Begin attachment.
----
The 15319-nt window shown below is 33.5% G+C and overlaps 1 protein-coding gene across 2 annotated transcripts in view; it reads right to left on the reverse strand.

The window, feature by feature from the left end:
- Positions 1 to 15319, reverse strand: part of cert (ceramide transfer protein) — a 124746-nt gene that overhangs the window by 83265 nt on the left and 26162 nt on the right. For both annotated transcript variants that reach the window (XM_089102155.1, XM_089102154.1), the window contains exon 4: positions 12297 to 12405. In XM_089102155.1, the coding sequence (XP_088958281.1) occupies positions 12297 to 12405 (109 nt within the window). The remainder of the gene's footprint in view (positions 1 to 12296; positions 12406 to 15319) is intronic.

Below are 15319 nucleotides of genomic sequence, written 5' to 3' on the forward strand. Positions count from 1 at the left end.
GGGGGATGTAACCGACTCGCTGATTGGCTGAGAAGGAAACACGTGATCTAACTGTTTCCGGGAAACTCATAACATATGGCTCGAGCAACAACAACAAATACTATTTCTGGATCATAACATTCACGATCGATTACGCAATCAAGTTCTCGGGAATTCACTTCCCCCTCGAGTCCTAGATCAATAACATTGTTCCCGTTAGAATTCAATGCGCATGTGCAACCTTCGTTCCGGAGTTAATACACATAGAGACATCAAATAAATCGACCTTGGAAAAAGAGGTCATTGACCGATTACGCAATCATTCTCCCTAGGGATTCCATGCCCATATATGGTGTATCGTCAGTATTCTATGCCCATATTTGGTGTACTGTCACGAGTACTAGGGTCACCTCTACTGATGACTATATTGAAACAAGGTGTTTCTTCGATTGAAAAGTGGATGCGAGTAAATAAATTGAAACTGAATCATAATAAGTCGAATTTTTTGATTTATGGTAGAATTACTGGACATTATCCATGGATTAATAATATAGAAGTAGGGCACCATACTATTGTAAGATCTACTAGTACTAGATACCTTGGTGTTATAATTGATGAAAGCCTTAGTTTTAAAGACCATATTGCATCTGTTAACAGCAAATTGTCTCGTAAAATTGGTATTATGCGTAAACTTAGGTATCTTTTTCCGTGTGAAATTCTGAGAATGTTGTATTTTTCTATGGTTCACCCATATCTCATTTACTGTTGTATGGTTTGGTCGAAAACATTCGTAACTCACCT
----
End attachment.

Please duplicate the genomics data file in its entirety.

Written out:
The 15319-nt window shown below is 33.5% G+C and overlaps 1 protein-coding gene across 2 annotated transcripts in view; it reads right to left on the reverse strand.

The window, feature by feature from the left end:
- Positions 1 to 15319, reverse strand: part of cert (ceramide transfer protein) — a 124746-nt gene that overhangs the window by 83265 nt on the left and 26162 nt on the right. For both annotated transcript variants that reach the window (XM_089102155.1, XM_089102154.1), the window contains exon 4: positions 12297 to 12405. In XM_089102155.1, the coding sequence (XP_088958281.1) occupies positions 12297 to 12405 (109 nt within the window). The remainder of the gene's footprint in view (positions 1 to 12296; positions 12406 to 15319) is intronic.

Below are 15319 nucleotides of genomic sequence, written 5' to 3' on the forward strand. Positions count from 1 at the left end.
GGGGGATGTAACCGACTCGCTGATTGGCTGAGAAGGAAACACGTGATCTAACTGTTTCCGGGAAACTCATAACATATGGCTCGAGCAACAACAACAAATACTATTTCTGGATCATAACATTCACGATCGATTACGCAATCAAGTTCTCGGGAATTCACTTCCCCCTCGAGTCCTAGATCAATAACATTGTTCCCGTTAGAATTCAATGCGCATGTGCAACCTTCGTTCCGGAGTTAATACACATAGAGACATCAAATAAATCGACCTTGGAAAAAGAGGTCATTGACCGATTACGCAATCATTCTCCCTAGGGATTCCATGCCCATATATGGTGTATCGTCAGTATTCTATGCCCATATTTGGTGTACTGTCACGAGTACTAGGGTCACCTCTACTGATGACTATATTGAAACAAGGTGTTTCTTCGATTGAAAAGTGGATGCGAGTAAATAAATTGAAACTGAATCATAATAAGTCGAATTTTTTGATTTATGGTAGAATTACTGGACATTATCCATGGATTAATAATATAGAAGTAGGGCACCATACTATTGTAAGATCTACTAGTACTAGATACCTTGGTGTTATAATTGATGAAAGCCTTAGTTTTAAAGACCATATTGCATCTGTTAACAGCAAATTGTCTCGTAAAATTGGTATTATGCGTAAACTTAGGTATCTTTTTCCGTGTGAAATTCTGAGAATGTTGTATTTTTCTATGGTTCACCCATATCTCATTTACTGTTGTATGGTTTGGTCGAAAACATTCGTAACTCACCT